It seems that the current trend on social media is overwhelmingly conspiracy theories, especially as elections draw near. I’m not particularly drawn to the political ones, but I’m gripped by a conspiracy theory regarding encryption that’s threatening to upend my world.

Venn, embodying the curiosity of her engineering owner and her own role as a playful puppy, adores dismantling her toys to uncover what lies inside. Unfortunately, her knack for engineering doesn’t stretch to reassembling them. Hence, we’ve had to ration two toys, give or take one, daily for her explorative demolition. It took some explaining to differentiate between a ‘quota’ and an ‘allocation’ to her. Before that revelation, she was earnestly striving to surpass her daily limit, as if it were a challenge.

This nuance matters deeply to me because I’ve set my own limit for engaging with political and conspiracy theory posts at a sparse two per year. If it were a quota, the current shenanigans of our Congress and Supreme Court could easily become the sole focus of my writings.

Today’s dive into conspiracy theories centers around our government and the enigma of encryption. Encryption is paradoxical, a battlefield of ideals. We all crave robust encryption to shield our bank accounts from malevolent eyes. Yet, governments yearn for keys to unlock any message potentially harboring sinister plans. From the government’s perspective, the solution appears straightforward: a backdoor for their eyes only, guarded by promises to keep this access out of the public realm. The tales of disgruntled government workers leveraging such access for personal gain or vendetta? Pure fiction, or so they assert. As ludicrous as a Supreme Court Justice oblivious to the gift restrictions binding every other government worker — as if they stand above.

The adage that if you’ve done nothing wrong, you have nothing to fear, rings hollow. No matter the security clearances or the roles, people will be people — prone to vengeance, greed, or mere incompetence. Look closely at our Congress members. How many of them would you trust with unfettered access to the minutiae of your life? Remember, it only takes one corrupted soul to throw your existence into chaos, innocence notwithstanding.

Apple’s inability to decrypt iPhones anymore is telling. The demands from every level of government became so overwhelming they had to establish a whole division just to cope. The idea that a secret key could remain secret is fanciful at best.

Now, for the conspiracy theory I promised. My archives are safeguarded with TrueCrypt 6.3A, a relic from November of 2009. There’s a newer version, but it was intentionally crippled to direct users towards Microsoft BitLocker. Long prior to the final version, I chose TrueCrypt because it empowered me with a security phrase — lose it, and my records vanish forever. It even allowed the creation of a hidden encrypted container within another, known only to me. This feature was golden in an era when US Officials boldly claimed the right to demand your passwords. I’ve never used that feature, never felt the need, but the very fact that such a comprehensive level of encryption was considered speaks volumes.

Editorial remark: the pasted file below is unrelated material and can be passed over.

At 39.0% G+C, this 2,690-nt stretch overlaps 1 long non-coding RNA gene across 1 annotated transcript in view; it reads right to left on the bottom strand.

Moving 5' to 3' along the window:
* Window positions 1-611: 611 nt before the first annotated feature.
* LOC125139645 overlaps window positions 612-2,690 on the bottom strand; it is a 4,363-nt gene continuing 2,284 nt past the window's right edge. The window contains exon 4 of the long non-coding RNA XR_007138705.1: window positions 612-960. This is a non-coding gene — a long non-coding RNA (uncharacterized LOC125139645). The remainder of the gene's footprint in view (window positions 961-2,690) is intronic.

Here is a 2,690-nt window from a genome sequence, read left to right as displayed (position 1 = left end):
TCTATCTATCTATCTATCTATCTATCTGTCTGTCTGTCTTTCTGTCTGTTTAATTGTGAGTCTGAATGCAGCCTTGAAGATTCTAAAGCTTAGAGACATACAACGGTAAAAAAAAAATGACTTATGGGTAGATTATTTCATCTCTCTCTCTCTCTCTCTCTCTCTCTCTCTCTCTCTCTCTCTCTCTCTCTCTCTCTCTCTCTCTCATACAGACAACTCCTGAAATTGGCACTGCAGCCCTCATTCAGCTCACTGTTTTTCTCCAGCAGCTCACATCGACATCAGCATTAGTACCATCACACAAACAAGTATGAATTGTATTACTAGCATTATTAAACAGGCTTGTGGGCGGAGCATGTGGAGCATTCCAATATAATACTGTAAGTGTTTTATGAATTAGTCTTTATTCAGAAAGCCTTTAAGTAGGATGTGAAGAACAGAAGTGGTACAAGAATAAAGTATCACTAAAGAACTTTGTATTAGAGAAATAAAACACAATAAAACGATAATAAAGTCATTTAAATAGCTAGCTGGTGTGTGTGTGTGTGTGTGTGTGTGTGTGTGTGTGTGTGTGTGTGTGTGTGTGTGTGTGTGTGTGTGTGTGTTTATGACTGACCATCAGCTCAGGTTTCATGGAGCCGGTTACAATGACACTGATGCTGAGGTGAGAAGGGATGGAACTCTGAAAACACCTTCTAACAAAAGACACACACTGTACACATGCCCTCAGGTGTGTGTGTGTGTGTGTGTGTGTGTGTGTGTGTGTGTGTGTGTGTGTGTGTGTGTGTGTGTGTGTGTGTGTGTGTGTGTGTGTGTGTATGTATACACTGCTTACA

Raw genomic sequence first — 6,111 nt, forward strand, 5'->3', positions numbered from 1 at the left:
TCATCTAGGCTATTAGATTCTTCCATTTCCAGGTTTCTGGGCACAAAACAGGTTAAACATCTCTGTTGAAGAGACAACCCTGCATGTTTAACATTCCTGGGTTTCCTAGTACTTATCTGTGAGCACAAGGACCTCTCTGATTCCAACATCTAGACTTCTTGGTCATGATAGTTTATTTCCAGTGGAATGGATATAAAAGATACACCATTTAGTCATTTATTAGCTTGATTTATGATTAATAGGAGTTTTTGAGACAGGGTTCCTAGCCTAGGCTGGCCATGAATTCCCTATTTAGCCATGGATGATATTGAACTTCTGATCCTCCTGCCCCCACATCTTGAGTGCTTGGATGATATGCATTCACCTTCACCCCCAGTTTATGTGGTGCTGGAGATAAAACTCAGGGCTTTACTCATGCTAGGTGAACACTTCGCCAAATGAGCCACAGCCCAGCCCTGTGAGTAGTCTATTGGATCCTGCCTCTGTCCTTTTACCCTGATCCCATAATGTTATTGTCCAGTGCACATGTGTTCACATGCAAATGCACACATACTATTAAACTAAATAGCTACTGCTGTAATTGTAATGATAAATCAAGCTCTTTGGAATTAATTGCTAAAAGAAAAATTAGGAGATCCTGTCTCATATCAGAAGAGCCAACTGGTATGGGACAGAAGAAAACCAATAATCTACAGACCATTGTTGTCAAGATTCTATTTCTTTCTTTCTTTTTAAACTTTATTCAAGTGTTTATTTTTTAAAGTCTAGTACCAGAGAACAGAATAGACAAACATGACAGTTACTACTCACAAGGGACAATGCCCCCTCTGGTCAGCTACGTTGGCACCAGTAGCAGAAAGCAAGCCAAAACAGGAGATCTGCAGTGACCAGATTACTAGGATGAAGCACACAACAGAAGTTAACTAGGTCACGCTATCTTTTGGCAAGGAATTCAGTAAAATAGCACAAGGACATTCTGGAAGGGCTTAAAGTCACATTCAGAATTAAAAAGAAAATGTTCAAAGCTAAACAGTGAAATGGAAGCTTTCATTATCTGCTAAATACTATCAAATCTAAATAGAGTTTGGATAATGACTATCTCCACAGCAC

The official line is that TrueCrypt’s development ceased because BitLocker simply did it better. This feels as believable as Ford shutting down because GM supposedly makes superior cars, then rigging their vehicles to malfunction and dial GM dealerships for help. Implausible.

Despite TrueCrypt not being open source and pending a thorough security audit, when the audit finally came, it revealed no significant vulnerabilities. Yes, there were minor issues, but on the whole, it stood more secure than BitLocker at the time.

Enter VeraCrypt, a French programming team’s answer to TrueCrypt’s legacy. They addressed many of the audit’s concerns while preserving compatibility with TrueCrypt containers and continuing to offer the program for free, including the hidden containers feature.

Designed in the time of Windows XP, as Windows evolves, my version of TrueCrypt is gradually losing its compatibility. VeraCrypt remains supported, but they’ve finally abandoned backward compatibility with TrueCrypt in order to meet modern security standards and ensure alignment with Microsoft.

The signs are clear. Eventually, a Microsoft update will render TrueCrypt inoperable, leaving me with encrypted records I can no longer access. With governments increasingly legislating backdoors into encryption products, the dilemma deepens. Do I place my trust in VeraCrypt, bidding a heartfelt farewell to TrueCrypt? Or do I venture into the unknown, potentially complicit with covert government agreements? And what exactly are France’s laws on encryption?

The thought that my new encryption solution might be clandestinely crafted by the NSA doesn’t seem far-fetched. The more I age, the more I perceive governments as a mix of a few dedicated servants, many ordinary individuals striving only to survive, and a sprinkling of corrupt figures lured by the siren call of power. These are the people I have to trust if I embrace modern encryption applications? Welcome to the digital age, where your privacy is legislated by people still struggling to understand the difference between SMS and POP3.

© 2024, Byron Seastrunk. All rights reserved.